Further, in a related development, the CWC initiated a programme through Survey of India for carrying out surveys for preparation of flood risk maps to a scale of 1:15,000 with a contour interval of 25 cm for the areas/reaches, identified in a few flood-prone river basins. The work was taken up in a phased manner as per the priorities indicated by the States.
With the available data, the State Governments could then take up preparation of flood risk maps and demarcate areas corresponding to different flood frequencies, for effective implementation of regulations after the enactment of Flood Plain Zoning legislation. The progress on preparation of Flood Plain Zoning/flood risk maps by the State Governments was, however, not satisfactory and the programme of surveys had been discontinued during the Eighth Plan (1992-97). Unfortunately, not much progress was achieved by the State Governments in this respect also.
Another major reason for Kerala situation is the lack of effective implementation to maintain the original carrying capacity of our rivers as well as all natural drainage systems by not ensuring, through adequate legislation, that they are free from any encroachment, siltation and obstructions. With this kind of situation, practically everywhere and more in urban areas, Kerala like situation can happen in any state, including Gujarat.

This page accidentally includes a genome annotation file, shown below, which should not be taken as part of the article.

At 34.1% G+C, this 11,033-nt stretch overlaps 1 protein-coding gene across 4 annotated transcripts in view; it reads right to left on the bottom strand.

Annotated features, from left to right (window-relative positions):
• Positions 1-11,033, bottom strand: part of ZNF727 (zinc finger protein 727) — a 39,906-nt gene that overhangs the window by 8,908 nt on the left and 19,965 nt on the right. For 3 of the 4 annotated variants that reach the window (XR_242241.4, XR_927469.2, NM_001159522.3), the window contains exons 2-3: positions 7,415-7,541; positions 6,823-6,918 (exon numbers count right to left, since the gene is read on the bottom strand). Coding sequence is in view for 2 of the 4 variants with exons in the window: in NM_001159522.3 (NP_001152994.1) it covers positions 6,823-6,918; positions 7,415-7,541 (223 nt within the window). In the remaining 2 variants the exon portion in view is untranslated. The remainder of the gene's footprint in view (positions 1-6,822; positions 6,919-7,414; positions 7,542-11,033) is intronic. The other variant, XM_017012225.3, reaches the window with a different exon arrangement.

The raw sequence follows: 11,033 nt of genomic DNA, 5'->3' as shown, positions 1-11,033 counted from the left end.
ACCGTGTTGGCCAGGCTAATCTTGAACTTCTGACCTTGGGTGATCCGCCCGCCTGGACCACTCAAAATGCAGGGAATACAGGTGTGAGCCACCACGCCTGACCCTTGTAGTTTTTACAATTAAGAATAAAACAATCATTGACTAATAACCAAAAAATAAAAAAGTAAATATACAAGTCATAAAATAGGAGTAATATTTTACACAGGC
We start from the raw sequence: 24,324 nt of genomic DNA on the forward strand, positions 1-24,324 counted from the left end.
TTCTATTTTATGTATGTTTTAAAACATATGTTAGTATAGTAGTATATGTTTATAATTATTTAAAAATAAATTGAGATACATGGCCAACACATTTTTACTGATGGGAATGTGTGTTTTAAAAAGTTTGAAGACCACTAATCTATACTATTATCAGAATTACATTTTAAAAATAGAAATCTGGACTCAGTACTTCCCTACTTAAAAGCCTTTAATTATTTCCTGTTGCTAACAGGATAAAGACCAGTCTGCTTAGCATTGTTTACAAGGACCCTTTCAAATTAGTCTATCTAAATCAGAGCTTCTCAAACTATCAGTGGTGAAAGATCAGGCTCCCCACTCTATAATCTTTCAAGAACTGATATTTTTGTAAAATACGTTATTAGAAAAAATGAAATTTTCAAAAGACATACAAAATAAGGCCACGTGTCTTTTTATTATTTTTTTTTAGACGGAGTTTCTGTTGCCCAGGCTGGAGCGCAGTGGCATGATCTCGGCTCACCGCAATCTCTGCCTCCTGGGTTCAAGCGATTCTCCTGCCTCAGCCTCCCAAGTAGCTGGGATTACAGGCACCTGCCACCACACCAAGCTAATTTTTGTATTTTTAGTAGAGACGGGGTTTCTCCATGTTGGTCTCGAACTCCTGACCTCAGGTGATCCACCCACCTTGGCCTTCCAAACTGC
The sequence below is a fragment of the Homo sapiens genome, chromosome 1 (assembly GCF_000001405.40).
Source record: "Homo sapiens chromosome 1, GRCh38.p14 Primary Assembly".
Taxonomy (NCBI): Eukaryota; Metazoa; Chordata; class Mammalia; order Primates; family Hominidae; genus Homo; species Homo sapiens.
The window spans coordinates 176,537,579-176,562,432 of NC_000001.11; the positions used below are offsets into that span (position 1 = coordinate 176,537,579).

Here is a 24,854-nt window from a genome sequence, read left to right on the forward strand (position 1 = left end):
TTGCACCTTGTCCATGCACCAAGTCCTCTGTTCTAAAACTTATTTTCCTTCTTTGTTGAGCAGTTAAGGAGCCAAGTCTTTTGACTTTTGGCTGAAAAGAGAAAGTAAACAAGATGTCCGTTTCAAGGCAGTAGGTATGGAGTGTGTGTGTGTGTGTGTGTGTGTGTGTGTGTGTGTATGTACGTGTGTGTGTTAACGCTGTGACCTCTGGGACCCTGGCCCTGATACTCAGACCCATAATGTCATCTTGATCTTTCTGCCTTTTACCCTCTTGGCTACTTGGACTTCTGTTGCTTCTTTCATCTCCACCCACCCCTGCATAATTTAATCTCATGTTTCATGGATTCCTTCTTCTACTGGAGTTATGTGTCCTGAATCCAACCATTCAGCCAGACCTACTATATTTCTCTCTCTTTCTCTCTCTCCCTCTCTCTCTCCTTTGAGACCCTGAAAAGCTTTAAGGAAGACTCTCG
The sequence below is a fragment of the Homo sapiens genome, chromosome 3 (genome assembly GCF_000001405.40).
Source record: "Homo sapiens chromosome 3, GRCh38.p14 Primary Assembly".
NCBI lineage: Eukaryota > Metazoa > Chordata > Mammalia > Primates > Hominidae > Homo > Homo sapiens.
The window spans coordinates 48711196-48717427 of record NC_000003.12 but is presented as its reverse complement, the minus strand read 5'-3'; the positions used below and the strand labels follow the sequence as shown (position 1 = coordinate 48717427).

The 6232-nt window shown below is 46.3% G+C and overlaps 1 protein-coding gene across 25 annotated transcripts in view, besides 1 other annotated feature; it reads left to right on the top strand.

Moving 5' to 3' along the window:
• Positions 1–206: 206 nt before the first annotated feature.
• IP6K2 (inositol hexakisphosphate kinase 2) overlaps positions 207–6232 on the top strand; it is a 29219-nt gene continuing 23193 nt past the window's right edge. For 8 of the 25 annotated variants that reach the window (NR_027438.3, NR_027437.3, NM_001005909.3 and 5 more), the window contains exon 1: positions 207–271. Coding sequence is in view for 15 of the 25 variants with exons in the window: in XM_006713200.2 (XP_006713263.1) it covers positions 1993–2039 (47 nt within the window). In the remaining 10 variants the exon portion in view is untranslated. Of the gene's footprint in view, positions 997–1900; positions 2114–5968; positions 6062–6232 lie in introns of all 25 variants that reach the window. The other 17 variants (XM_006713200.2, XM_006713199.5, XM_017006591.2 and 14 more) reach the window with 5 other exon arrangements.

In this context, it is worthwhile to mention that Flood Plain Zoning is not only necessary in the case of floods by rivers but is also useful in reducing the damage caused by drainage congestion, particularly in urban areas where on grounds of economy and other considerations, urban drainage is not designed for the worst conditions and presupposes some damage during storms, whose magnitude exceeds that for which the drainage system is designed.
Let us take the case of Surat city. Twenty years ago, the safe carrying capacity of flood waters in Tapi River, passing through the city, was 6.5 to 7 lakh cusecs, which is now reduced to 2.5 lakh cusecs only due to man-made interventions, haphazard urbanisation and encroachments in flood plains of the river. More or less similar situation is with Gujarat's other rivers like Sabarmati (in Ahmedabad) and Vishwamitri (in Vadodara).
---
*Former Secretary to Government of India, Ministry of Water Resources

Comments

Anonymous said…
The Sabarmati River Front can become a cause to meander the river course causing un imaginable disaster and irreversible damages.

TRENDING

World Bank clarifies: Its 26th rank to India not for universal access to power but for ease of doing business

By Our Representative